A woman gazes at her cellphone in a subway carriage, indifferent to her surroundings, in Shenzhen, Guangdong Province. Photo: VCG
With an innate resistance against "competition," 23-year-old graduate Xiaoyue recently turned down a high-paid position at a securities company. Instead, she is waiting for the result of the guokao, China's national civil service exam that she attended in December.
"I hate to live under great pressure every day, competing with colleagues. I'd rather choose a low-paid but stable and relaxing position," Xiaoyue said.
Xiaoyue is one of a growing number of Chinese young adults who are identifying as "Buddha-like" or "Zen-generation," a neologism that recently went viral to mean those who reject a bustling and competitive society and instead choose to practice patience, tolerance and inner peacefulness.
People who call themselves Zen-generation, either seriously or half-jokingly, are seemingly fine with anything that happens to them. They are not inspired by any patriotic drive or the Party's political catchphrases. They are simply indifferent. In other words, there are few things they care about. Be it missing the bus, getting turned down for a promotion or failing to find a spouse, they simply shrug and move on.
Some say this new trend is a passive reaction against the rapid reforms, changes and developments of modern-day Chinese society, which has made many young adults feel "helpless" and "left behind." Rather than fight against it, these Buddha-like youngsters resignedly accept their lot in life.
People's Daily recently published an article about this phenomenon, suggesting that Chinese youth should do more to make achievements in certain fields that they care about, rather than just blindly follow the trend and get themselves lost in life without any goal.
Youth.cn, the official website under the Communist Youth League, also published an article speaking out against the rising popularity of the phrase and its impressionable followers.
"Only when the young have ambitions and are responsible can a nation have prospects," the article wrote.
The most notable characteristic of Zen-generation is that they are perfectly content with their current status. They will make no extra effort to compete or overcome challenges.
"It is fine if I have a thing, or have not; I would not fight with anyone for a thing; I would not care whether I win or lose," a WeChat post titled "The first group of post-1990s generation has become Buddhists," wrote in December.
Claiming to be a typical Zen-generation, Xiaoyue, originally from Taiyuan, Shanxi Province, said she never runs to catch a bus. Even if it means arriving late somewhere, she still walks unhurried, preferring to wait patiently for the next one.
Xiaoyue also chooses to stay single, because she regards finding - and maintaining - a boyfriend to be troublesome. Even though her parents continue to push her to snare an ideal spouse, she has chosen to let destiny arrange it without making any effort.
Indeed, Zen-generation who are romantically involved with someone will simply let the relationship run its course. Once someone becomes their ex, they won't even bother to delete or block them from their social networks. Like everything else in their life, those exes become completely meaningless to them.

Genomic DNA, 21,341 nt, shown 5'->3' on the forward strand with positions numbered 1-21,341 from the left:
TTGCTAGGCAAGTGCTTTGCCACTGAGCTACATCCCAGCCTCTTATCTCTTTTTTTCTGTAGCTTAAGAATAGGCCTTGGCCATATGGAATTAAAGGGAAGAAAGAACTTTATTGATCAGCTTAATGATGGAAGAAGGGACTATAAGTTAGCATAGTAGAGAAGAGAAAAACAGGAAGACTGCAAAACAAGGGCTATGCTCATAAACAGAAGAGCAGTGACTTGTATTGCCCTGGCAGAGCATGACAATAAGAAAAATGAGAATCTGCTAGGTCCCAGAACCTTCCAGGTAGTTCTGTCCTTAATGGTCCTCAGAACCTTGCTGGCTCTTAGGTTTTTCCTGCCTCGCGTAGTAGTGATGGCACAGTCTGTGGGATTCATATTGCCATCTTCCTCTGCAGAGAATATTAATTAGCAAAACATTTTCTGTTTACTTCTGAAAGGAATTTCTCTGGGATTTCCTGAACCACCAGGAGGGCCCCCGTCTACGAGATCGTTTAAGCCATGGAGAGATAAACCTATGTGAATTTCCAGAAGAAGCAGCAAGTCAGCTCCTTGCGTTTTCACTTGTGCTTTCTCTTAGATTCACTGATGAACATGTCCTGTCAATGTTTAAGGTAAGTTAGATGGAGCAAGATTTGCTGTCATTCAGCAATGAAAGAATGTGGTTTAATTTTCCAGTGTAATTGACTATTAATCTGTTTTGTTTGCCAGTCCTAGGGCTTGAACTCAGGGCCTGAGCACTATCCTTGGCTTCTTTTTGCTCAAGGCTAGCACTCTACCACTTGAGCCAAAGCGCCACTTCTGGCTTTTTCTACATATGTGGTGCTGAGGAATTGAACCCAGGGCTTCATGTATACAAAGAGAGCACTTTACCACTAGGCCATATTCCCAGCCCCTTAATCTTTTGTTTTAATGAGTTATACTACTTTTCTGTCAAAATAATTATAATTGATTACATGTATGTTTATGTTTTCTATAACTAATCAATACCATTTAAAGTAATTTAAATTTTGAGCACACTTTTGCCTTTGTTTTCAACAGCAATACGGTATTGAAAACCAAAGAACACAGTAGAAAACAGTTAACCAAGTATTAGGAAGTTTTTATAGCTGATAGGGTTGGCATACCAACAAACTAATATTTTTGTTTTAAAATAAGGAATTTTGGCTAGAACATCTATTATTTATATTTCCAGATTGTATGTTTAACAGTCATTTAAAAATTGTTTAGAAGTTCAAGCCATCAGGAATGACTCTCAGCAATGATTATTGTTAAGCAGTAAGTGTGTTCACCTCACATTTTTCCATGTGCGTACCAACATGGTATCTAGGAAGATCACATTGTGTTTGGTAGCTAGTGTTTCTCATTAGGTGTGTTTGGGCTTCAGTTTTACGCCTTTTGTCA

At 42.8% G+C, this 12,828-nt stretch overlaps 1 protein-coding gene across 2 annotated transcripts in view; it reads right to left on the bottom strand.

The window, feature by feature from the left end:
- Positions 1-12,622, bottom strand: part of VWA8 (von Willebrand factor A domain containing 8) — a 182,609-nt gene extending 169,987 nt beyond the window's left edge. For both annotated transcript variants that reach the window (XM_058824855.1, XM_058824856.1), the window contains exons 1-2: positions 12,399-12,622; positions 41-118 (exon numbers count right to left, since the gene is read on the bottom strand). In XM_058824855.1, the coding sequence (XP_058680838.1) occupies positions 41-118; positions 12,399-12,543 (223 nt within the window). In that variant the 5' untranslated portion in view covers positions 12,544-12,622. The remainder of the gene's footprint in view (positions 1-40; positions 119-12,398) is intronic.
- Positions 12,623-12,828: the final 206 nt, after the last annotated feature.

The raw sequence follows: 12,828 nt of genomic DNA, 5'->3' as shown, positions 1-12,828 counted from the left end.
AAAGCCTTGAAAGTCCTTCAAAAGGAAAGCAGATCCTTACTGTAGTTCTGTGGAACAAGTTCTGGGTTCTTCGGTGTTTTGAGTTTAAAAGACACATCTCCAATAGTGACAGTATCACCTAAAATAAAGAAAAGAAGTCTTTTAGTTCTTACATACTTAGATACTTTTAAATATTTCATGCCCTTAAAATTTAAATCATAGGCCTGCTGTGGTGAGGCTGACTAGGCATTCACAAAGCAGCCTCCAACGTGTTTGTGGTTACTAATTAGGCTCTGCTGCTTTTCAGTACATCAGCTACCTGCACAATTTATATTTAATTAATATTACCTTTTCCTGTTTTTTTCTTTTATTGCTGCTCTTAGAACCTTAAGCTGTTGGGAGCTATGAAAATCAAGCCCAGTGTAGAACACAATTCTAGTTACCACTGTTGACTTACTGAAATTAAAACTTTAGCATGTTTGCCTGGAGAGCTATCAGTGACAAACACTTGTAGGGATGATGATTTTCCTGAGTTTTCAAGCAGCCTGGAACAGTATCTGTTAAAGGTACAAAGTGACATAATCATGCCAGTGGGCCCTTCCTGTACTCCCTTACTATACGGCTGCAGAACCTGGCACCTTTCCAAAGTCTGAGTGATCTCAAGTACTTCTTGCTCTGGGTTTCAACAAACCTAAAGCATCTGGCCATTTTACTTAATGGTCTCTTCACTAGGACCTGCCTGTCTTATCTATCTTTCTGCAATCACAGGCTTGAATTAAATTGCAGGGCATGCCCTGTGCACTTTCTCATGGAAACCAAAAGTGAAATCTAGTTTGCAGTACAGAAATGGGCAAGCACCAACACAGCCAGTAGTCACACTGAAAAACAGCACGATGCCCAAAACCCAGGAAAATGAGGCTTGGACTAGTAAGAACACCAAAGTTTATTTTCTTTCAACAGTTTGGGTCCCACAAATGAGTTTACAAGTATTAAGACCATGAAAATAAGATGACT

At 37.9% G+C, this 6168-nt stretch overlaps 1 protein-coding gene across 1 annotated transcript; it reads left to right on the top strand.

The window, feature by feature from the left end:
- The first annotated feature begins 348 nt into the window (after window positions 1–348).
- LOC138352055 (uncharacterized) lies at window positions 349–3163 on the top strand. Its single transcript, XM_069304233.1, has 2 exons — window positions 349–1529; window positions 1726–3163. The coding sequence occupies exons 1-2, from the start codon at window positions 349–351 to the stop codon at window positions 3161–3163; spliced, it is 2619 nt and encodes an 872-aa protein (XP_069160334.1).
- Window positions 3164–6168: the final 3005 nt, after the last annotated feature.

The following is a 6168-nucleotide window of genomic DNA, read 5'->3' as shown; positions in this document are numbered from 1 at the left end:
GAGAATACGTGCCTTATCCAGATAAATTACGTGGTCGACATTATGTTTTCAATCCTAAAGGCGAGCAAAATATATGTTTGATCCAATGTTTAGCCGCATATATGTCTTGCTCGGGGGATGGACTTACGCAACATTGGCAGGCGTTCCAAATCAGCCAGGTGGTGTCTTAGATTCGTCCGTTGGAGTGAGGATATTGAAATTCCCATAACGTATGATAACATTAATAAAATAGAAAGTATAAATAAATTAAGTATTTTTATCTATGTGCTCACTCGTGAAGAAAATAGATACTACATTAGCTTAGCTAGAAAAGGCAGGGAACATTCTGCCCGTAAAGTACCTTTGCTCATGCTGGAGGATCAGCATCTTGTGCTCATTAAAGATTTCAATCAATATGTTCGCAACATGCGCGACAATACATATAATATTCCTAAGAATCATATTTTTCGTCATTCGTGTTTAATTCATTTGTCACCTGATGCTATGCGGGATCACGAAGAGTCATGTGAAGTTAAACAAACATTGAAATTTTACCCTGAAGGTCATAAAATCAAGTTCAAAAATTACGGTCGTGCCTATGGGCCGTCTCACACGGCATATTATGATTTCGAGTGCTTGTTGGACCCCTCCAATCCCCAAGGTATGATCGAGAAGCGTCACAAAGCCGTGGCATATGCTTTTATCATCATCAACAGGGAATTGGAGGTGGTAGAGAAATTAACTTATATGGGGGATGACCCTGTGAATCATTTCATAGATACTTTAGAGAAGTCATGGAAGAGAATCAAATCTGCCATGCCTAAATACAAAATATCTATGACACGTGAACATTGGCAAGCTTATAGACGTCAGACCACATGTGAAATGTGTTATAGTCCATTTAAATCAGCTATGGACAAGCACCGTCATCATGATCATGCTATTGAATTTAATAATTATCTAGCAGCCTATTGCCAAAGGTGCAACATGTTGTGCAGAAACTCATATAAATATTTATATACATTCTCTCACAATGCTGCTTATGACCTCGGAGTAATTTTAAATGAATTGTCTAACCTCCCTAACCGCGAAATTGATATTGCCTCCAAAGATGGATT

"I feel it tiring to compete with others or strive, for whatever it may be in life," the young woman shared with the Global Times.
Just like many civil servants and bureaucrats, employees of Zen-generation tend to take no initiative in their daily work, and will never make any deliberate effort to please their boss. If scolded by superiors or customers, they will just heartlessly say "I see."
"It is a bit different from pessimism. We just don't have big ambitions; we don't want to be number one. We are happy with an average life, and we are optimistic," explained Xiaoyue, adding that a number of her friends are also choosing to become civil servants in order to live lazy lives.
College students of Zen-generation study without any urgency or pressure to score well or even pass. They will study their materials without any determination. They believe that "it is destiny if you can pass or not after you have done your best."
"It seems they care for nothing," Grace, a post-80s college teacher, told the Global Times. "They don't give their grades a glimpse, even if they will not graduate. I find it too hard to understand."
The recent popularity of the phrase Zen-generation which has appeared not only on Weibo and WeChat feeds but also in top-selling Taobao products such as clothing and mobile phone accessories printed with the phrase, indicating that striving to become the best is no longer the prevailing attitude among many Chinese young adults.
Interests over necessity
The phrase Zen-generation coincides with a similar phrase that became popular in Japan in 2014, which referred to a group of people who put their personal interests and hobbies above anything else deemed troublesome, such as careers and relationships.
Xiaoyue explains that being Zen-generation are also an escape from reality, as certain thresholds in modern Chinese society, such as education and employment, have been growing over the past decade, which has placed tremendous pressure on China's younger generations.